For example:

class IceCream { 
    constructor(flavor) {
        this.flavor = flavor
    }

    describe() {
        console.log("Normal ice cream,", this.flavor, " flavored")
    }
}

function decorateWith(object, decoration) {
    object.decoration = decoration
    let oldDescr = object.describe //saving the reference to the method so we can use it later
    object.describe = function() {
        oldDescr.apply(object)
        console.log("With extra", this.decoration)
    }
    return object
}

let oIce = new IceCream("vanilla") //A normal vanilla flavored ice cream...
oIce.describe() 

let vanillaWithNuts = decorateWith(oIce, "nuts") //... and now we add some nuts on top of it
vanillaWithNuts.describe()

As you can see, the example is quite literally decorating an object (in this case, our vanilla ice cream). The decorator, in this case, is adding one attribute and overriding a method, notice how we’re still calling the original version of the method, thanks to the fact that we save the reference to it before doing the overwrite.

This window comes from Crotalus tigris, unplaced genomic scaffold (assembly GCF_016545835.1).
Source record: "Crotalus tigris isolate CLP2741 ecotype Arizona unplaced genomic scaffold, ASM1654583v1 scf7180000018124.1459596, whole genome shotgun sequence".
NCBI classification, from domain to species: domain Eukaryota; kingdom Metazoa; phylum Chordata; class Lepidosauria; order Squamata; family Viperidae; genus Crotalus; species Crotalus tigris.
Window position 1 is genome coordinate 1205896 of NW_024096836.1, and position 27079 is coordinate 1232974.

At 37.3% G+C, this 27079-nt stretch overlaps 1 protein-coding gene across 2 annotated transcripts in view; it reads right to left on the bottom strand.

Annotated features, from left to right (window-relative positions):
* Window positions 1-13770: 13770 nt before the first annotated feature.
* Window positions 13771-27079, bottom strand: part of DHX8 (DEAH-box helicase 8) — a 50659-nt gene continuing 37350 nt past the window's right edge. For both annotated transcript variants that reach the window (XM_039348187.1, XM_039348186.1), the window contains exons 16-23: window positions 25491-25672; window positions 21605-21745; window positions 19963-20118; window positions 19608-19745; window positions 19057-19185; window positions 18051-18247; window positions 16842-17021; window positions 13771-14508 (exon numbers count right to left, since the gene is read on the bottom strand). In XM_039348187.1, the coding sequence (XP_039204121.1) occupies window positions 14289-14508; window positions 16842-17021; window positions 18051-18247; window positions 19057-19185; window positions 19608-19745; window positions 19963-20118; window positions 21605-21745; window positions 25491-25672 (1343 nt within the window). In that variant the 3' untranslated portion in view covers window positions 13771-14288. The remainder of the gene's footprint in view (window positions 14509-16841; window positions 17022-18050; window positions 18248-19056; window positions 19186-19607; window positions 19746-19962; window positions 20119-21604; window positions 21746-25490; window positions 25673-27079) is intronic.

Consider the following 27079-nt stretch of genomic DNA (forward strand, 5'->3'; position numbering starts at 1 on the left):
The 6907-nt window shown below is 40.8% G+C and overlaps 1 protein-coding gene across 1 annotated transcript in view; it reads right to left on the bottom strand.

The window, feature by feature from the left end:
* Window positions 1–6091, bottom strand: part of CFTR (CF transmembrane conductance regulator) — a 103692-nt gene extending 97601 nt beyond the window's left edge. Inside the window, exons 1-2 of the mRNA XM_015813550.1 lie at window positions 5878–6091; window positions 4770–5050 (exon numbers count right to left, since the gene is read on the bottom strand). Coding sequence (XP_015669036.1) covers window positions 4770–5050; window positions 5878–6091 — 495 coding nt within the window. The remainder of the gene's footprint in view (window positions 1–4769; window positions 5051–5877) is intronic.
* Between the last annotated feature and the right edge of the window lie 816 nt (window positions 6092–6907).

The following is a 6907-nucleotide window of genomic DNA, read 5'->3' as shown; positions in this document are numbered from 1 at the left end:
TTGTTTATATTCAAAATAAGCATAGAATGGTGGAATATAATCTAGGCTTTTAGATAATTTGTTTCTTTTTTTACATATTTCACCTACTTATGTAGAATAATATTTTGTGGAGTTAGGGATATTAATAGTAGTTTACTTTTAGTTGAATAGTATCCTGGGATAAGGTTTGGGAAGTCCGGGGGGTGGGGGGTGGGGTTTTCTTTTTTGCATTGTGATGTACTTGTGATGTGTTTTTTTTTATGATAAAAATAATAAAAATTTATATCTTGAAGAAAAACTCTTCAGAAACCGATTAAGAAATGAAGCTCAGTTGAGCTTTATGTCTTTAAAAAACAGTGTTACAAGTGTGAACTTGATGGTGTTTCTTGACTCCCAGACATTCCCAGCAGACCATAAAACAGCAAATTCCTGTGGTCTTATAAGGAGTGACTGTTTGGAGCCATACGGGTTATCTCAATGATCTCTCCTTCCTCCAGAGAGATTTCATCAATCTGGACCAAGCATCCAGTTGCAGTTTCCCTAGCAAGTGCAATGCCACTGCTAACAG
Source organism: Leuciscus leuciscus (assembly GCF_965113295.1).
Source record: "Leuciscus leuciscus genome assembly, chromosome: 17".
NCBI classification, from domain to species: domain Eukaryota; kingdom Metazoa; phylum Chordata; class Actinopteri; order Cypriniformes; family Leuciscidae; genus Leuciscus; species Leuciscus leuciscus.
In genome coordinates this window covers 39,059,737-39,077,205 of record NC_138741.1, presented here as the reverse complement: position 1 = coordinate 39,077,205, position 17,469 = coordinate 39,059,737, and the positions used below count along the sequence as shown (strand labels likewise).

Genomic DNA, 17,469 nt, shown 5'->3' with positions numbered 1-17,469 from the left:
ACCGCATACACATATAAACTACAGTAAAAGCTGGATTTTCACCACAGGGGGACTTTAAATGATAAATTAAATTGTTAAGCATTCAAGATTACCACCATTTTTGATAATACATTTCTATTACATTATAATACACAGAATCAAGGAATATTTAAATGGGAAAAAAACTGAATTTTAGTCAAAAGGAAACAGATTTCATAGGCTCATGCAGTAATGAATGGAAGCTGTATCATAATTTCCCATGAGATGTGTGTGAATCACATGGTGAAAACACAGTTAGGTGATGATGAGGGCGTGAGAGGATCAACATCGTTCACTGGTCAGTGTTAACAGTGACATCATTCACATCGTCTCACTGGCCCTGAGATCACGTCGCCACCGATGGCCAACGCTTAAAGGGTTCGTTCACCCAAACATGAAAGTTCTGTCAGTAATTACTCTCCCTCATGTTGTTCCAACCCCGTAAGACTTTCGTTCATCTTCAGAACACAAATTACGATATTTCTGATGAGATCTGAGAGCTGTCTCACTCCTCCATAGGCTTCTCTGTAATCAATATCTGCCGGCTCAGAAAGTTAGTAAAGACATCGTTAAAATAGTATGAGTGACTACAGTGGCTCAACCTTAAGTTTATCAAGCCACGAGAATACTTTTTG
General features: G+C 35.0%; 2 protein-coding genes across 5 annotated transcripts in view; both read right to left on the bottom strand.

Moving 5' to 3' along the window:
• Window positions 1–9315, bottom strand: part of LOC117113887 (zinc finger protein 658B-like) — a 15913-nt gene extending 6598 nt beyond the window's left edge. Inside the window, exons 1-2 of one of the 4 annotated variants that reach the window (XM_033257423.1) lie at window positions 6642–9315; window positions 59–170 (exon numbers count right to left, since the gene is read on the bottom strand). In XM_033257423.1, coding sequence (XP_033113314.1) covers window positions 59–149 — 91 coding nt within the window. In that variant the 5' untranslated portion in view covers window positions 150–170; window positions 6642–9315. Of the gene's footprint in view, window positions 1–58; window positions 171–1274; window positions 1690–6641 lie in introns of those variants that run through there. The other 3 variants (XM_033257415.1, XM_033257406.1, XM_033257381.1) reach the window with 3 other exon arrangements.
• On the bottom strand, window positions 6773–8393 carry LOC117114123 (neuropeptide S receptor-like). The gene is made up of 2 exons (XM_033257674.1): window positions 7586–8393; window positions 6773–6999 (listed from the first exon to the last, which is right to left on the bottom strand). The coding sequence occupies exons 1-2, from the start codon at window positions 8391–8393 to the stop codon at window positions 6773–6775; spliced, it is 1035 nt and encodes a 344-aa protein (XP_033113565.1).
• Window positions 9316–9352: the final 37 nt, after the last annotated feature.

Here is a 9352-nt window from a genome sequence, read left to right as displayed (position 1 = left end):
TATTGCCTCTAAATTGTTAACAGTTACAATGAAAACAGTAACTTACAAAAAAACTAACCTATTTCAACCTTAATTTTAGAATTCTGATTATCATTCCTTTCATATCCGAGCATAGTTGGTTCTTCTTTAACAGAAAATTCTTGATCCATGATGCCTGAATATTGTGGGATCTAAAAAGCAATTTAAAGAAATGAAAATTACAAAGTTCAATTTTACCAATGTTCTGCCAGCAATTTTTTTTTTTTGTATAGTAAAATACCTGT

We could’ve also added extra methods to it just as easily.

Use cases for the decorator pattern

In practice, the whole point of this pattern is to encapsulate new behavior into different functions or extra classes that will decorate your original object. That would give you the ability to individually add extra ones with minimum effort or change existing ones without having to affect your related code everywhere.